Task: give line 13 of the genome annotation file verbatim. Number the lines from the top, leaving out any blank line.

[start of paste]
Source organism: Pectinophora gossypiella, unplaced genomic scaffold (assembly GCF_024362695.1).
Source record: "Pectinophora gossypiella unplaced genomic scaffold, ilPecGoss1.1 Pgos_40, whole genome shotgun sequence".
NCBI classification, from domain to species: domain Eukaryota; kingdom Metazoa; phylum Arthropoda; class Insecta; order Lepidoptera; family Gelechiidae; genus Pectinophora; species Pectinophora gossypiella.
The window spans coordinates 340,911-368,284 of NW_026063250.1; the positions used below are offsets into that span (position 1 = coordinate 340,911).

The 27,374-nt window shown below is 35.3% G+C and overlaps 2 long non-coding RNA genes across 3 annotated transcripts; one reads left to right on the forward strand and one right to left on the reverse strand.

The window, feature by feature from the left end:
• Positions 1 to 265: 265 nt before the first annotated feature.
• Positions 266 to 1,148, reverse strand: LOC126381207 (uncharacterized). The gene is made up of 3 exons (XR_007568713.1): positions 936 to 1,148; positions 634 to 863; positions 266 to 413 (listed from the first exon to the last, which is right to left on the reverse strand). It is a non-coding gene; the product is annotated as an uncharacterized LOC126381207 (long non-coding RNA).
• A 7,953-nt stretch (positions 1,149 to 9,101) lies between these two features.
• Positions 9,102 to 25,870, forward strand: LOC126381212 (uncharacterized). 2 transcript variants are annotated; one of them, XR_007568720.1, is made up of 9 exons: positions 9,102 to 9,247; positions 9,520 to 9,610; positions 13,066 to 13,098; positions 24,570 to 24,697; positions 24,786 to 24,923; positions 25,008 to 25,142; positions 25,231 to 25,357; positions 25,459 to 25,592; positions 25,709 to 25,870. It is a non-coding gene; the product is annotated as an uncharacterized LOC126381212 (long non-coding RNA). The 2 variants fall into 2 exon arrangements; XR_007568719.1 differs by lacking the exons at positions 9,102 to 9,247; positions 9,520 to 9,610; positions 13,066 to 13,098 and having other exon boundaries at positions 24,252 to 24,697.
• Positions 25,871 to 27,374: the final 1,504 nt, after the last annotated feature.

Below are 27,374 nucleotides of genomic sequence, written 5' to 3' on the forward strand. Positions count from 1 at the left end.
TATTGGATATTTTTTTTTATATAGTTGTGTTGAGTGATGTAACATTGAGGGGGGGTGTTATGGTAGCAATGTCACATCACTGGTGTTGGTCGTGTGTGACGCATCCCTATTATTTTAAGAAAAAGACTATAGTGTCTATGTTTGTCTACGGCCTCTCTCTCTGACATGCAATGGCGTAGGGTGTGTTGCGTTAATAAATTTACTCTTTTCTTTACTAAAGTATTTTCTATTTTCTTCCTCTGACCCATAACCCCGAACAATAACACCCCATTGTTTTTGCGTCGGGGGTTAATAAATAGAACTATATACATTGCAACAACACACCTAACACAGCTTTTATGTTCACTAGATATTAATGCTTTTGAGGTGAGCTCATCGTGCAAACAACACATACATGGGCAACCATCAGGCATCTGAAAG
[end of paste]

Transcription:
TATTGGATATTTTTTTTTATATAGTTGTGTTGAGTGATGTAACATTGAGGGGGGGTGTTATGGTAGCAATGTCACATCACTGGTGTTGGTCGTGTGTGACGCATCCCTATTATTTTAAGAAAAAGACTATAGTGTCTATGTTTGTCTACGGCCTCTCTCTCTGACATGCAATGGCGTAGGGTGTGTTGCGTTAATAAATTTACTCTTTTCTTTACTAAAGTATTTTCTATTTTCTTCCTCTGACCCATAACCCCGAACAATAACACCCCATTGTTTTTGCGTCGGGGGTTAATAAATAGAACTATATACATTGCAACAACACACCTAACACAGCTTTTATGTTCACTAGATATTAATGCTTTTGAGGTGAGCTCATCGTGCAAACAACACATACATGGGCAACCATCAGGCATCTGAAAG